Swim, Don’t Dive

Consistency in Branding & Design

I was talking with a friend recently who wanted to know my thoughts on their company’s current brand look and feel and messaging. They asked, “How can I improve my current brand?” It is a good question. Too often we think of re-branding when, in fact, more often what is needed is an advancement of the current brand you’ve got.

I said, “Consistency will improve your brand.” Consistency is a design principle that dramatically affects usability and learning in all systems, including branding and identity. It helps us transfer knowledge to new contexts, focus attention, and learn more quickly. There are four types of consistency: aesthetic, functional, internal, and external.

Aesthetic consistency is the type most obvious in branding. A logo whose style and appearance is the same, no matter where it appears (color, typography, graphic), sets emotional expectations and becomes a shortcut to recognition and decision-making. For example, Nike apparel and sneakers are easily recognizable because the company consistently features the swoosh prominently on all of their products (and in advertising, store signs, social media, etc.). We associate the swoosh with the quality and power built into the brand, and it informs people how they should feel and act; “Just do it,” according to their tagline.

Any parent can tell you how toddlers can “read” logos, long before they can actually read. My three-year-old daughter recognized the McDonald’s logo long before I ever took her there. She now cries if we pass by the distinctive golden arches and don’t stop.

Functional consistency refers to consistency of action and meaning. Humans require order, and functional consistency provides us with this order. Have you ever had a difficult time finding your way in a hospital? In the book, Wayfinding, the authors point out, “In a [hospital] facility of some 800 beds, no less than 8,000 hours of professional time are lost in redirecting patients and visitors to their destinations.” In the healthcare environment, investing in a wayfinding program is vital because, simply put, when people are lost, money is lost. Functional consistency allows us to leverage existing knowledge about how the design functions. The symbols on my iPhone use the same controls for playing music that videocassette recorders used in the 70s. Such consistency makes the new devices easier to use and learn.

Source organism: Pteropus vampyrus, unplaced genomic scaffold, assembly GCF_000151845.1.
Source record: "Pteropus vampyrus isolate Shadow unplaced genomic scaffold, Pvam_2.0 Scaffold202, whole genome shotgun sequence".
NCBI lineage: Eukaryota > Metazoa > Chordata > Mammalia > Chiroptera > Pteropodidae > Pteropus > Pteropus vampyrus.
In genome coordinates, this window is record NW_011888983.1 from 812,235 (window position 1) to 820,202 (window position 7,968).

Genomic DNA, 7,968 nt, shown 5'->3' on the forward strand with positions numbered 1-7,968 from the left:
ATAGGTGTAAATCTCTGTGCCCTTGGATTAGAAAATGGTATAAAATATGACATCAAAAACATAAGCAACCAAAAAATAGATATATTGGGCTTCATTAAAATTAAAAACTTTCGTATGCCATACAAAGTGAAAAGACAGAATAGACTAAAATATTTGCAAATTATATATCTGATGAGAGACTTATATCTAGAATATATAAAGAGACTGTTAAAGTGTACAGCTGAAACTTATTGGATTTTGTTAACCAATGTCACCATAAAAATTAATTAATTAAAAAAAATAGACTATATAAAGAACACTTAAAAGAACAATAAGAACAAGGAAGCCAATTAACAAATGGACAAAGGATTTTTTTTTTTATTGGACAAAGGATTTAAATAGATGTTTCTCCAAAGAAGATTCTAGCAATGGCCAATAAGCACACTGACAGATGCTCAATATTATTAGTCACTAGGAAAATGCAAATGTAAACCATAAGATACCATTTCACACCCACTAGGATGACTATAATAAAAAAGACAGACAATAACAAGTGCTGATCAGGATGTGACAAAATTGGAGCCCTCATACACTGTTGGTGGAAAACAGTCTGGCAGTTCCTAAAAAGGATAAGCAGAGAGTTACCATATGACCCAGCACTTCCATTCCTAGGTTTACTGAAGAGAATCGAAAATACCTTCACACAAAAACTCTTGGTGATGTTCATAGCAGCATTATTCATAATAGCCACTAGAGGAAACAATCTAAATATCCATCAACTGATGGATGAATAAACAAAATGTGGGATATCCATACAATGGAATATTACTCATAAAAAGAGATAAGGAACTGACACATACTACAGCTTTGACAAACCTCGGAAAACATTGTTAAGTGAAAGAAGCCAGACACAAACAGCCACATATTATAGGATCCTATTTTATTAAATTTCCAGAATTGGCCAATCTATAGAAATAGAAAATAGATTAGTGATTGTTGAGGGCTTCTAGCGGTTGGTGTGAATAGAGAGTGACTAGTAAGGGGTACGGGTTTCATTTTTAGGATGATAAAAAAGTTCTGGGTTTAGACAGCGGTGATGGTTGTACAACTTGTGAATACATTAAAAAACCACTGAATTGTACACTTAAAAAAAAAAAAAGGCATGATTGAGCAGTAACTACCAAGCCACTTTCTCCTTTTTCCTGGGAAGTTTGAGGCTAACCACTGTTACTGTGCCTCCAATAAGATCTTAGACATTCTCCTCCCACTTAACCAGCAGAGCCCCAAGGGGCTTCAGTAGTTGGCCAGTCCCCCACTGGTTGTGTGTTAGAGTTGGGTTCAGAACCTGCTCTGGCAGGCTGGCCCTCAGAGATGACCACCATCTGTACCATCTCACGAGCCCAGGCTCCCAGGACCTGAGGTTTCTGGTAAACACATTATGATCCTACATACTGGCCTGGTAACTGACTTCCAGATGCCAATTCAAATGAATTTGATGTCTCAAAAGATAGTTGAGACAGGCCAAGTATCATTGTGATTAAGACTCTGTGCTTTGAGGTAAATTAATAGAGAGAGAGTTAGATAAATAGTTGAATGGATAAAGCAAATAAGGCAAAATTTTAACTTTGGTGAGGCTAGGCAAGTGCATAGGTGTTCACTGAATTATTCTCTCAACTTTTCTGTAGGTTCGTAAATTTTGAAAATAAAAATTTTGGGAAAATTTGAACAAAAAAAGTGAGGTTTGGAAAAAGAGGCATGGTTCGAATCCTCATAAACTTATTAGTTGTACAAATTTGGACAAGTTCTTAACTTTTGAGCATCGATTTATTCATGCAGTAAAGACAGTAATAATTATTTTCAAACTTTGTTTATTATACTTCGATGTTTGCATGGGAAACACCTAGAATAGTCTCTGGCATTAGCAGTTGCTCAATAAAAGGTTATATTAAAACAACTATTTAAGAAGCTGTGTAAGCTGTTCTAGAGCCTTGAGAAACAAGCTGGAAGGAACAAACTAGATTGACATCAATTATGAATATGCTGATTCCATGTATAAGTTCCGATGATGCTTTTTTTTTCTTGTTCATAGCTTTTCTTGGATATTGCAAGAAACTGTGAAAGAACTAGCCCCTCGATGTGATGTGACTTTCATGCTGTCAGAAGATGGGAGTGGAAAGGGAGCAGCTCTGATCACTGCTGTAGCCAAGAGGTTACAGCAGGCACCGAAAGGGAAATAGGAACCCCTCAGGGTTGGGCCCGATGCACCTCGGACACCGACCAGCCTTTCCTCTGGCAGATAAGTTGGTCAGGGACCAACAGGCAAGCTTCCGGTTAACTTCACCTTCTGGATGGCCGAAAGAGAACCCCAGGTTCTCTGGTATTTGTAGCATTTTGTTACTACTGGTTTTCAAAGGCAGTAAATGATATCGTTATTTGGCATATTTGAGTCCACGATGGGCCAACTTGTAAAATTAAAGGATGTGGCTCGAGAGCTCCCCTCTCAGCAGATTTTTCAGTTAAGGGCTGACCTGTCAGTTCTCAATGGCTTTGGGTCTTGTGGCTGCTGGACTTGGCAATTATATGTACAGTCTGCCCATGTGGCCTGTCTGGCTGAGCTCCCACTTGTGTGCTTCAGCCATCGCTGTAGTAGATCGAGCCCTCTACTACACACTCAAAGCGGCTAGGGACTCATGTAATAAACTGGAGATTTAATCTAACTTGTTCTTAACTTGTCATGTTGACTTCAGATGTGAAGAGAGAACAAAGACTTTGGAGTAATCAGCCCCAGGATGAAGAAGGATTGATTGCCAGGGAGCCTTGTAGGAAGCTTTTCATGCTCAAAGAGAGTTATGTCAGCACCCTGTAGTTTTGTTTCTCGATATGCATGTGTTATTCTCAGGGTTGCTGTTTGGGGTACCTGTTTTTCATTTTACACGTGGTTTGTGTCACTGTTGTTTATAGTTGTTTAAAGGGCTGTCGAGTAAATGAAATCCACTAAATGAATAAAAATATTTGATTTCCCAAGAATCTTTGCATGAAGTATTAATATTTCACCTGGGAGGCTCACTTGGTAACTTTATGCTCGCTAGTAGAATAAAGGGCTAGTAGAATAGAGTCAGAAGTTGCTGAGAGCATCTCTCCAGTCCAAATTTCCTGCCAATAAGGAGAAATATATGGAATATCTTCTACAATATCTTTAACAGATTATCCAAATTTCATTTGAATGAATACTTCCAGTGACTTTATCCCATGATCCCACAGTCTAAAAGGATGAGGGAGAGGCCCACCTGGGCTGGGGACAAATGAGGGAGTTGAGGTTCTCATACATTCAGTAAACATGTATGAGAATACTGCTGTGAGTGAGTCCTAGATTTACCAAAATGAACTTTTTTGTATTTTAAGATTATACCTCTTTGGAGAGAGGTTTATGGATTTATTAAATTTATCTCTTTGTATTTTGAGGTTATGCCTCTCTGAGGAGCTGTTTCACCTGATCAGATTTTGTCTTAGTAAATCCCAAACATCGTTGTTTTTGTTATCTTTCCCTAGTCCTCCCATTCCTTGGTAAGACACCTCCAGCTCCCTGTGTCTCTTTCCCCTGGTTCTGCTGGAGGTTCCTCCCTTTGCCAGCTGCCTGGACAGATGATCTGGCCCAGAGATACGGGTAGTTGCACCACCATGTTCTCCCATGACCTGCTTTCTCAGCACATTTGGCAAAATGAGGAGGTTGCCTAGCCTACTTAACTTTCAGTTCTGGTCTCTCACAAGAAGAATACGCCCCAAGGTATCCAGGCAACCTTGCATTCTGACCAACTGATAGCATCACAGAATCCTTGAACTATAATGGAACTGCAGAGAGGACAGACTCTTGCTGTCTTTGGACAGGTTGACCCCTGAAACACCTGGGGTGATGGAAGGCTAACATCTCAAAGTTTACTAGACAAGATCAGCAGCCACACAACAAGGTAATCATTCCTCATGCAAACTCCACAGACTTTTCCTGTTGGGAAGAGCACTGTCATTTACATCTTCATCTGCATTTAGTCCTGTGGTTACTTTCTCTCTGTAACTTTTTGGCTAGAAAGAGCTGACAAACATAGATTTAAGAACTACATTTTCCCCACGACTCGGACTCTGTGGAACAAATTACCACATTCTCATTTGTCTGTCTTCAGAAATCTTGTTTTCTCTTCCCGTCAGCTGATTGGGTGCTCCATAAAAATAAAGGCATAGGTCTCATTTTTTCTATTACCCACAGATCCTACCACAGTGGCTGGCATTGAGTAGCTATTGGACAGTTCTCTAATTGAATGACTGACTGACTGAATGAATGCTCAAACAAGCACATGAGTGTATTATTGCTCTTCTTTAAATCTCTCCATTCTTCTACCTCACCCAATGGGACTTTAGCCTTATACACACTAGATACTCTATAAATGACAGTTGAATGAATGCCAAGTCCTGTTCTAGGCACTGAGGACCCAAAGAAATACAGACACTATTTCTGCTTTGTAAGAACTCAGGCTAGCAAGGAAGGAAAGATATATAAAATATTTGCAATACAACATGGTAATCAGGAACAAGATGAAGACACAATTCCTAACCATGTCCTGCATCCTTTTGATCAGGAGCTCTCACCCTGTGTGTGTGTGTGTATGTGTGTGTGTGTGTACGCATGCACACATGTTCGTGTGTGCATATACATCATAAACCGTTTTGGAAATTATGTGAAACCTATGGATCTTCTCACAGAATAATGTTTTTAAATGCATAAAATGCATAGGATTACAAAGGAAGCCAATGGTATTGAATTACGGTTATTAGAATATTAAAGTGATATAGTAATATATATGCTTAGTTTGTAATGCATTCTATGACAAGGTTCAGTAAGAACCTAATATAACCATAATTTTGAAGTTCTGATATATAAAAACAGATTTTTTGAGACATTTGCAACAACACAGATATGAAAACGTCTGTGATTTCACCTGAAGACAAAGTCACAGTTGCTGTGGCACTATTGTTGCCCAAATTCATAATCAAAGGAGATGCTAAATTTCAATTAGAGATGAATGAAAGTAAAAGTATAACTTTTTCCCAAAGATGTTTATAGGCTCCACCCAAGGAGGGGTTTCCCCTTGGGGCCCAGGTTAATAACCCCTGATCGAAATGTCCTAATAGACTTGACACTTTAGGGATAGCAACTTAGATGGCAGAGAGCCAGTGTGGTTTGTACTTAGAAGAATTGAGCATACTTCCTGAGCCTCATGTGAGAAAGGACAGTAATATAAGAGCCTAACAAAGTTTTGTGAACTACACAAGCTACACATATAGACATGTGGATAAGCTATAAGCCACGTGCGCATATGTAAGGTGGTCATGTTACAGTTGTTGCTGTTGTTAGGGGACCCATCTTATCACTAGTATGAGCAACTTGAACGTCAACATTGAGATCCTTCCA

Internal consistency refers to consistency with other elements in the system—your logo is the same online and in print—like designs within a park are consistent with one another. Such internal harmony suggests that the system has been intentionally designed to build trust with viewers.

External consistency means having the same aesthetic design or performance across multiple systems. External consistency extends the benefits of internal consistency across multiple independent systems. This is difficult to achieve, but fast food companies do this very well. Even technology companies, like Microsoft and Apple, recognize that it works. You can go to these businesses anywhere in the world and expect to receive the same service; that they will be using the same equipment, and in the same amount of time you will receive the same product.

In branding and design, if standards exist, observe them. If standards don’t exist, create them. Consider aesthetic and functional consistency in all aspects of design. From the book, Universal Principles of Design, “Use aesthetic consistency to establish unique identities that can be easily recognized. Use functional consistency to simplify usability and ease of learning. Ensure that systems are always internally consistent and externally consistent to the greatest degree possible.”

And remember, your brand is not a diving competition. It is a swimming competition.